Standalone version of Perigee now out of print

I pulled my standalone version of my science fiction novella Perigee out of print- there will be copies available on Amazon and other booksellers for a while but no more will be printed.

I made this decision because I have decided to combine Perigee with its sequel novella Anagama, and throw in a couple of short stories as well. I also want to fix some systemic flaws which have existed in Perigee from the start, such as incorporating elements of a distant friend’s story into it- I feel like the work will be stronger and better without them, and I also will avoid any claims of co-authorship or demands for rights from this friend if I manage to write a screenplay and it sells.

I’ve been taking my time with this because I would rather produce good writing than rapidly assembled words, and I have been focusing on a business plan for the next stage in my scientific career.

Here is a short excerpt of writing from Perigee‘s Chapter One: I had a little trouble with formatting in this blog post, but the basic idea should be clear.

She opened her eyes and spread her arms; like wings, the dust of comets showered in a bright streak over her shoulders and back, into the blackness.

Don’t look back

A naked red planet floated in the distance. She looked at it dispassionately. She had spent so many years staring at this planet, at its crust, its substructures, the fabric of its being, that she felt she knew it inside and out, like a lover.

Don’t look back

There was a painful contraction of her insides, as if a harpstring tightly wound between her larynx and her solar plexus had suddenly, violently, been pulled. The small red planet tumbled. Meridian focused on it, extended one hand, willing it to come to life. She frowned, concentrating on the things it would need: water, plants, microbial life. She was aware that she had done this before, many times in fact. Disconnected images flowed through her mind: maps, charts, chemical formulae.  These were comfortable things, things she understood. Vials of life thawing innocently in her white-gloved hands, the microbial machinery that would help reconstruct a world and keep it healthy.

But there was something behind her—

Don’t look back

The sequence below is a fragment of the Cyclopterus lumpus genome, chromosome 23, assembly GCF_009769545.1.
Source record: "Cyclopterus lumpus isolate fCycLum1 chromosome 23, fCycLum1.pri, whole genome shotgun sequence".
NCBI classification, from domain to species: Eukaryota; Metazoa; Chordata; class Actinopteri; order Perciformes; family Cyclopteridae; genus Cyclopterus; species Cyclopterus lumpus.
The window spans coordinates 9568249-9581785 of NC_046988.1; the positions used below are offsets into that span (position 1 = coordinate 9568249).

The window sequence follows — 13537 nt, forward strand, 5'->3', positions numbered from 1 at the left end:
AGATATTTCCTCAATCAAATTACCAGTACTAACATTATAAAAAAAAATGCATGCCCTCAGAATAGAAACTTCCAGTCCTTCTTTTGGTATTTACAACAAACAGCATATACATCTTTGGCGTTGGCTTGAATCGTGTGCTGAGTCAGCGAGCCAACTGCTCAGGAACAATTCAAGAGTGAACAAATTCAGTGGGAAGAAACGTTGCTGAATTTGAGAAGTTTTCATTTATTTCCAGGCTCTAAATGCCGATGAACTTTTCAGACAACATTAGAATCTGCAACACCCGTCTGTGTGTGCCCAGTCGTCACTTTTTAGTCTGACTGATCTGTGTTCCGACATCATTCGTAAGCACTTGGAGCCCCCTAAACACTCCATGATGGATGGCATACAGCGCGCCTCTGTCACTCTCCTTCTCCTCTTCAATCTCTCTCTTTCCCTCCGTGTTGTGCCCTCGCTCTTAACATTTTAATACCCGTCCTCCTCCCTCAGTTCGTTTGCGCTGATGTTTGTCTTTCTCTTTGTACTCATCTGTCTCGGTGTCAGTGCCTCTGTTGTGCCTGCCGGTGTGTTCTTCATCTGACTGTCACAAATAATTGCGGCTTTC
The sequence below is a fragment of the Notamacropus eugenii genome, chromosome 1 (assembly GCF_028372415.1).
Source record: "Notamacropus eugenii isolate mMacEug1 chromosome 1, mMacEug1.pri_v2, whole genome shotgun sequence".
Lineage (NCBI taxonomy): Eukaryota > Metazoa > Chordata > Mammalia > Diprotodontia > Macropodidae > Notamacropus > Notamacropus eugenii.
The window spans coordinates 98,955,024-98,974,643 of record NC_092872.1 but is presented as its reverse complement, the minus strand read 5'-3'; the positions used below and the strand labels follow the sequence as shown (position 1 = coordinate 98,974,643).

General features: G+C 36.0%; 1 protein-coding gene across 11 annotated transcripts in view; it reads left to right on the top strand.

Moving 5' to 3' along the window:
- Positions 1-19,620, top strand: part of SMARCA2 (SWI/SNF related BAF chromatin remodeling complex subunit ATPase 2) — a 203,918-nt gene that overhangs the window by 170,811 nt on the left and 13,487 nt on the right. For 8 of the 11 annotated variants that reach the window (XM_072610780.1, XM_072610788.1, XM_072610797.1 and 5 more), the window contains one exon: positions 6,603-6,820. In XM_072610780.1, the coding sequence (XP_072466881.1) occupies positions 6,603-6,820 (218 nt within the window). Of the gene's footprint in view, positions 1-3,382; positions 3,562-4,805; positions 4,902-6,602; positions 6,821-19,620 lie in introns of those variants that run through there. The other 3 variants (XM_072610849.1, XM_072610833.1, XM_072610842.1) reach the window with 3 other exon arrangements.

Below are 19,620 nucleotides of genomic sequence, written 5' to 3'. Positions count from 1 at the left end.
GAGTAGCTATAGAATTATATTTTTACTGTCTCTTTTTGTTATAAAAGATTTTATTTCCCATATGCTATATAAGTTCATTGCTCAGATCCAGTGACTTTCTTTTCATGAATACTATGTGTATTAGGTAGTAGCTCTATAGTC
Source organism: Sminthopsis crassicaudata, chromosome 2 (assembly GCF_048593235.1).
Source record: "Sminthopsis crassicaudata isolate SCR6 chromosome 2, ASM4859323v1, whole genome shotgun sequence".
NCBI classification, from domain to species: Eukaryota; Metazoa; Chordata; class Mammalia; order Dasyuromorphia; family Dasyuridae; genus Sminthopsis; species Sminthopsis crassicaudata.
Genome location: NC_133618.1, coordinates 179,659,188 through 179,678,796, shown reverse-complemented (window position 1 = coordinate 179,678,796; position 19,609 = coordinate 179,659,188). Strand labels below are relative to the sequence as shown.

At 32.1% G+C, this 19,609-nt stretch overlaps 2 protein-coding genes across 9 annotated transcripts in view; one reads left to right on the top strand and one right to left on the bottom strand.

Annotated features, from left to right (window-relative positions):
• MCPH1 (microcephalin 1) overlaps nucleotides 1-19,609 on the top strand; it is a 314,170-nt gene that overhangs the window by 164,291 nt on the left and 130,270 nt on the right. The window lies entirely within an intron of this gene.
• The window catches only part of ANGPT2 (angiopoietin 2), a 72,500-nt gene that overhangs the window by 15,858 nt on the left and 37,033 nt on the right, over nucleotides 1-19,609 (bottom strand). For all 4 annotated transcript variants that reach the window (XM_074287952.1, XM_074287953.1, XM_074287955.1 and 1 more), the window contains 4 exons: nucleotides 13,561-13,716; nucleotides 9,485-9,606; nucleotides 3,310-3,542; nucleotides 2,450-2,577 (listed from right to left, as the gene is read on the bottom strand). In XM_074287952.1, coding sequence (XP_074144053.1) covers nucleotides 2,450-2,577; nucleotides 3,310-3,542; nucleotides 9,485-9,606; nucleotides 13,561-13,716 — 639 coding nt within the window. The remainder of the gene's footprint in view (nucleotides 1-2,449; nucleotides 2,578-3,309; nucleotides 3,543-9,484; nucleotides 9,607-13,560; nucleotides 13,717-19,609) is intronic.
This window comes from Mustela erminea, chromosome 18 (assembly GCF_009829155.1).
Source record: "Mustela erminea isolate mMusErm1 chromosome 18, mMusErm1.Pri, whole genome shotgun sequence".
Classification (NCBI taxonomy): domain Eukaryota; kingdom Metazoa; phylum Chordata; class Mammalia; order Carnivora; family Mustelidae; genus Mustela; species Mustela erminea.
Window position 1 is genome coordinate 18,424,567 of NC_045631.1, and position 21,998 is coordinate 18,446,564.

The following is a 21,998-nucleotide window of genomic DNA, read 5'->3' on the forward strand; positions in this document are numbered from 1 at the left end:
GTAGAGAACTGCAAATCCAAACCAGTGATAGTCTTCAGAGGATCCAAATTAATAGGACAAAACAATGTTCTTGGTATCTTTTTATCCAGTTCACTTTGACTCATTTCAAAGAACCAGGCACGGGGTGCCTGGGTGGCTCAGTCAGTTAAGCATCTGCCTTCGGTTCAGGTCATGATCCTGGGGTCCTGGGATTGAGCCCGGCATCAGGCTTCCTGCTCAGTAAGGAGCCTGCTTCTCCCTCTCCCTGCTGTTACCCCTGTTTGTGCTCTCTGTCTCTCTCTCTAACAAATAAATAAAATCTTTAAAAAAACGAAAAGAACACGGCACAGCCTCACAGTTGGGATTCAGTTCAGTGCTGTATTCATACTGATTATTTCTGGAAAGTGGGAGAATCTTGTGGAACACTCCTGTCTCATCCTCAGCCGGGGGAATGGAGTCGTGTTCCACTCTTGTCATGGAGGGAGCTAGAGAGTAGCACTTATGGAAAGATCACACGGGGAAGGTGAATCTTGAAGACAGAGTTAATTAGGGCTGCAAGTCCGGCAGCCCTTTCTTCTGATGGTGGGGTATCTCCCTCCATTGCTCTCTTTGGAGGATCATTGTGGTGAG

Meridian shook her head, but the images kept coming. Her hands, manipulating tubes, gels, huge robotic machines. Rows of small circular wells in a transparent plastic plate, colored yellow, blue, purple. Hairy fungal mats growing on flat white biofiltration screens, embryonic cloned plants suspended in tissue culturing gels, the massive silver chemostats in which the terraforming bacteria grew, sloshing about in a pale brown froth. The small red planet, pinned in the viewscreens of the mother ship like a specimen under a microscope, slowly growing clouds. Meetings, countless meetings, with other faces in the flesh or on computer screens, slowly and carefully mapping out the guts of a colony, of a world.

Something was definitely behind her.

It was gaining momentum.

The awakening planet, her shipboard laboratory, the guts of a colony—water lines, sewer lines, waste composters and biofilters—images of these things rotated silently around her like a carousel.  There was something else, though. She felt sick with fear and dread, she didn’t want to look, but she could feel it, beating reproachfully at her insides, forcing her neck muscles to turn her head.

Don’t look—

Meridian looked over her shoulder.

Suddenly she was back in the oncology unit in the new colony hospital, one year ago, her fists on the glass, watching helplessly as the nurses hovered over him, fumbled with the defibrillator, syringes; the cool glass pressed against her skin as the glowing lines that registered his heartbeat, his brain activity, spasmed once, then twice. She cried out to him, wordlessly: please, don’t leave, don’t go. The nurses lay the defibrillator on his emaciated chest once more, and the thin body jerked. Please, Meridian prayed. Please, David, come back. The lines lay flat. Again the charge was applied, and again; what was left of his beautiful body was being tortured, she couldn’t watch any more. He had gone. She spoke his name, a croak past the tremendous pain in the back of her throat. He couldn’t hear her; he would never hear her again, and as the pain built and spread throughout her ribcage there was nothing she could do except slide to the white floor, and lie there, unmoving, like a corpse.